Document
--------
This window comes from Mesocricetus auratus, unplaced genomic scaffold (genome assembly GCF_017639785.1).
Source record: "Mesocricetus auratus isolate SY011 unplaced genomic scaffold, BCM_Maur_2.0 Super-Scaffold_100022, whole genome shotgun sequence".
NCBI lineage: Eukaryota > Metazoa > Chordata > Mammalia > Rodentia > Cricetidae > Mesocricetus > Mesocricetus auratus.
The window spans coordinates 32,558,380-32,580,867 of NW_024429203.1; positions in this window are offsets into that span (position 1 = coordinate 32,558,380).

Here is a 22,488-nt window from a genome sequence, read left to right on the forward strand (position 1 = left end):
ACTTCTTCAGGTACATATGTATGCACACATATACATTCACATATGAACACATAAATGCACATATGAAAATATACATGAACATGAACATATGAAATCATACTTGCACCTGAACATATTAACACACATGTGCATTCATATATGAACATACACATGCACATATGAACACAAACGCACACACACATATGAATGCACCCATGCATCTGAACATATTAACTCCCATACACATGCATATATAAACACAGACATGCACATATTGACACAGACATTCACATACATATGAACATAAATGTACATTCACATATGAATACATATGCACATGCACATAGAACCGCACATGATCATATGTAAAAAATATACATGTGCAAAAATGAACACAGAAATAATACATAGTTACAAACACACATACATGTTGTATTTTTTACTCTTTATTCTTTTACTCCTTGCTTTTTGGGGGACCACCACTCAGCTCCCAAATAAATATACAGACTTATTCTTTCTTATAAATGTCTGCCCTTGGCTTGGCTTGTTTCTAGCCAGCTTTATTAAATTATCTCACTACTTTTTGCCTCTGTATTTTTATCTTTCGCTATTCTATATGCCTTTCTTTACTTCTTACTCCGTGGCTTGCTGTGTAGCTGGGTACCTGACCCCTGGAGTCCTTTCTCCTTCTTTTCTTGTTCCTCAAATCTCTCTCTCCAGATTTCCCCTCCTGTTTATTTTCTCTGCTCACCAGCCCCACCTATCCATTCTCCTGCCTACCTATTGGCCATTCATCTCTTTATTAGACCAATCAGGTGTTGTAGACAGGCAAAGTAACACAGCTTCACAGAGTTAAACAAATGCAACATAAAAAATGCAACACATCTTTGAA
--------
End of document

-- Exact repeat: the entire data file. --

This window comes from Mesocricetus auratus, unplaced genomic scaffold (genome assembly GCF_017639785.1).
Source record: "Mesocricetus auratus isolate SY011 unplaced genomic scaffold, BCM_Maur_2.0 Super-Scaffold_100022, whole genome shotgun sequence".
NCBI lineage: Eukaryota > Metazoa > Chordata > Mammalia > Rodentia > Cricetidae > Mesocricetus > Mesocricetus auratus.
The window spans coordinates 32,558,380-32,580,867 of NW_024429203.1; positions in this window are offsets into that span (position 1 = coordinate 32,558,380).

Here is a 22,488-nt window from a genome sequence, read left to right on the forward strand (position 1 = left end):
ACTTCTTCAGGTACATATGTATGCACACATATACATTCACATATGAACACATAAATGCACATATGAAAATATACATGAACATGAACATATGAAATCATACTTGCACCTGAACATATTAACACACATGTGCATTCATATATGAACATACACATGCACATATGAACACAAACGCACACACACATATGAATGCACCCATGCATCTGAACATATTAACTCCCATACACATGCATATATAAACACAGACATGCACATATTGACACAGACATTCACATACATATGAACATAAATGTACATTCACATATGAATACATATGCACATGCACATAGAACCGCACATGATCATATGTAAAAAATATACATGTGCAAAAATGAACACAGAAATAATACATAGTTACAAACACACATACATGTTGTATTTTTTACTCTTTATTCTTTTACTCCTTGCTTTTTGGGGGACCACCACTCAGCTCCCAAATAAATATACAGACTTATTCTTTCTTATAAATGTCTGCCCTTGGCTTGGCTTGTTTCTAGCCAGCTTTATTAAATTATCTCACTACTTTTTGCCTCTGTATTTTTATCTTTCGCTATTCTATATGCCTTTCTTTACTTCTTACTCCGTGGCTTGCTGTGTAGCTGGGTACCTGACCCCTGGAGTCCTTTCTCCTTCTTTTCTTGTTCCTCAAATCTCTCTCTCCAGATTTCCCCTCCTGTTTATTTTCTCTGCTCACCAGCCCCACCTATCCATTCTCCTGCCTACCTATTGGCCATTCATCTCTTTATTAGACCAATCAGGTGTTGTAGACAGGCAAAGTAACACAGCTTCACAGAGTTAAACAAATGCAACATAAAAAATGCAACACATCTTTGAA